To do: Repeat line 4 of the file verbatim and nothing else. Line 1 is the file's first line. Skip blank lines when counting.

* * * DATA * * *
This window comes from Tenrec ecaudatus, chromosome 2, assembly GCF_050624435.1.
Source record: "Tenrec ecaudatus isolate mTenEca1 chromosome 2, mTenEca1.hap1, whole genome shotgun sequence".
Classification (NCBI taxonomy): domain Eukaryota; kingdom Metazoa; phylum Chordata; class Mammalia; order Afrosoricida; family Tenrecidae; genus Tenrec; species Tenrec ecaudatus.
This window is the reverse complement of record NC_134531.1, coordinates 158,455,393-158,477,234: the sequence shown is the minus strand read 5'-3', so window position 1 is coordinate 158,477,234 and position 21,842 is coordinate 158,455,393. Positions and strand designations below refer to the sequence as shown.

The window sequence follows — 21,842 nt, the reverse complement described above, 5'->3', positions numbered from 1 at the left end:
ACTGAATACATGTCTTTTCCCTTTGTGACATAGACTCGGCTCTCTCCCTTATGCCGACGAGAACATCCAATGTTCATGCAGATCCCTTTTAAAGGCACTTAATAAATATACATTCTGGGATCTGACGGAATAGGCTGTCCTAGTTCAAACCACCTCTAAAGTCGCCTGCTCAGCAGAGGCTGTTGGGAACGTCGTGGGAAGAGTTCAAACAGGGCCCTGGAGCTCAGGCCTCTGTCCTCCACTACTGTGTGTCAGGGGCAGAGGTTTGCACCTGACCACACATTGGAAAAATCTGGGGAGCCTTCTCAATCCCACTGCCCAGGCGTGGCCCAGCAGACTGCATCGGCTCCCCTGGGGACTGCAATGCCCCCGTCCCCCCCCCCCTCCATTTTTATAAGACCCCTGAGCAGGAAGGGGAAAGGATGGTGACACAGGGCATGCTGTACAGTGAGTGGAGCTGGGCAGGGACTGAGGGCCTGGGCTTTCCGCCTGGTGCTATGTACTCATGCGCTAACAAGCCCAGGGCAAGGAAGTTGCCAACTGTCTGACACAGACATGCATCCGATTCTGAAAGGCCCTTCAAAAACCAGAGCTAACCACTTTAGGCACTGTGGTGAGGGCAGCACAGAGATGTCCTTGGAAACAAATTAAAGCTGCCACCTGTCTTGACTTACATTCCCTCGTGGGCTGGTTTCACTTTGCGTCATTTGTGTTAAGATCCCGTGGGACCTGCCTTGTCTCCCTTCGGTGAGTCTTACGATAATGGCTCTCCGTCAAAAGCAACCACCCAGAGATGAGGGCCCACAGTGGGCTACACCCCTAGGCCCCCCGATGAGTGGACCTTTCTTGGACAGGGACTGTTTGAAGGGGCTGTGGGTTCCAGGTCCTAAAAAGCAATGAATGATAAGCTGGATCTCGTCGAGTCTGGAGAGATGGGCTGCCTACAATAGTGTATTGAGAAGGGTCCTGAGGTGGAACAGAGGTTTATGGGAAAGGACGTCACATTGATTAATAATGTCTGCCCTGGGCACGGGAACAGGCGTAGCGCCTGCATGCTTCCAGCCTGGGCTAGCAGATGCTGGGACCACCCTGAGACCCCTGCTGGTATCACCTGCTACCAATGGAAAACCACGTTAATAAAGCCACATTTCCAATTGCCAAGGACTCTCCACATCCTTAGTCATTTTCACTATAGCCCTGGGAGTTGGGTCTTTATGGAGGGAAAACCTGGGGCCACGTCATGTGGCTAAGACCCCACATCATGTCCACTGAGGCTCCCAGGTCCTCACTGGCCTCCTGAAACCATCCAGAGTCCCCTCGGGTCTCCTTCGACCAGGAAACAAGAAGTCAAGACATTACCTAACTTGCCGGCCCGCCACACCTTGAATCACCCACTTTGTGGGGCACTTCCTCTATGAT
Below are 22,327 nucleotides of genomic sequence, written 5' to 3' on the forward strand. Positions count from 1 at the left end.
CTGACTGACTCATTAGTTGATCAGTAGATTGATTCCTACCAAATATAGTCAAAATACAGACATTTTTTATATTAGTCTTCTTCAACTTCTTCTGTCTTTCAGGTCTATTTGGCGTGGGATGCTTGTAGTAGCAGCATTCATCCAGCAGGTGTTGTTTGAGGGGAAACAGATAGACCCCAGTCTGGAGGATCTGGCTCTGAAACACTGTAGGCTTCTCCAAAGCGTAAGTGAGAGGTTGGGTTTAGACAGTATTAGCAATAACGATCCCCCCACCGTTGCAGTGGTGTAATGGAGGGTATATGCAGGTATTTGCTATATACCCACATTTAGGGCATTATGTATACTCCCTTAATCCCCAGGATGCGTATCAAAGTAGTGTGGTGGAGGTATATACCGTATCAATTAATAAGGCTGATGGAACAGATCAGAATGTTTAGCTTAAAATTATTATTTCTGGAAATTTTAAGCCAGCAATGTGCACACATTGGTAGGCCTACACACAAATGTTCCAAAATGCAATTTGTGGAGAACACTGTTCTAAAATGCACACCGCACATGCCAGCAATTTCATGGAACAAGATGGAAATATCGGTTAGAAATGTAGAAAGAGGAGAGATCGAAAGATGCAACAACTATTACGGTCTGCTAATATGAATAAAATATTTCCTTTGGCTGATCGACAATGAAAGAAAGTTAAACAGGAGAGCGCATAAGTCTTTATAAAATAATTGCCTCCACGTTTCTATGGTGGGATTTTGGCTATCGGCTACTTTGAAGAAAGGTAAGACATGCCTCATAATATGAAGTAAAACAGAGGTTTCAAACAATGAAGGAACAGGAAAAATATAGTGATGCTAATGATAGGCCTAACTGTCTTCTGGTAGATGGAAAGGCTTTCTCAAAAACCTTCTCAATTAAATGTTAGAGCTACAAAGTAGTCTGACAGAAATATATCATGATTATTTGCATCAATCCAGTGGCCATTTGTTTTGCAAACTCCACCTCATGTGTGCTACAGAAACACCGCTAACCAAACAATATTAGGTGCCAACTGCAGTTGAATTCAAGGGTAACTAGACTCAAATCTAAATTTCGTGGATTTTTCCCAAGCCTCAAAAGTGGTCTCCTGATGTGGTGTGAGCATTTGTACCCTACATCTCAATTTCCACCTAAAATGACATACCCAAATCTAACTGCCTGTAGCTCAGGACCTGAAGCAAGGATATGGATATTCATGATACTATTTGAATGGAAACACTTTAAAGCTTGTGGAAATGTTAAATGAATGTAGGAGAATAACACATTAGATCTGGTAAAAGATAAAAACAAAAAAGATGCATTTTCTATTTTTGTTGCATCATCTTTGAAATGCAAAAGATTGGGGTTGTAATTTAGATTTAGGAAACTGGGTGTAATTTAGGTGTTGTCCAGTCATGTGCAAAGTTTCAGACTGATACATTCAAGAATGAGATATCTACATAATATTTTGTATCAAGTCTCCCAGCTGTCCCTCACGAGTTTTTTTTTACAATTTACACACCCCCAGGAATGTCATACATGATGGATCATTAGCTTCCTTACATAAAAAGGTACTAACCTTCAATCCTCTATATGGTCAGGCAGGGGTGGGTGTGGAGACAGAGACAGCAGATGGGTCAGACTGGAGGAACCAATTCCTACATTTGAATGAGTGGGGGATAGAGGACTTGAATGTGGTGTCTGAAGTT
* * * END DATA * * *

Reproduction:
This window is the reverse complement of record NC_134531.1, coordinates 158,455,393-158,477,234: the sequence shown is the minus strand read 5'-3', so window position 1 is coordinate 158,477,234 and position 21,842 is coordinate 158,455,393. Positions and strand designations below refer to the sequence as shown.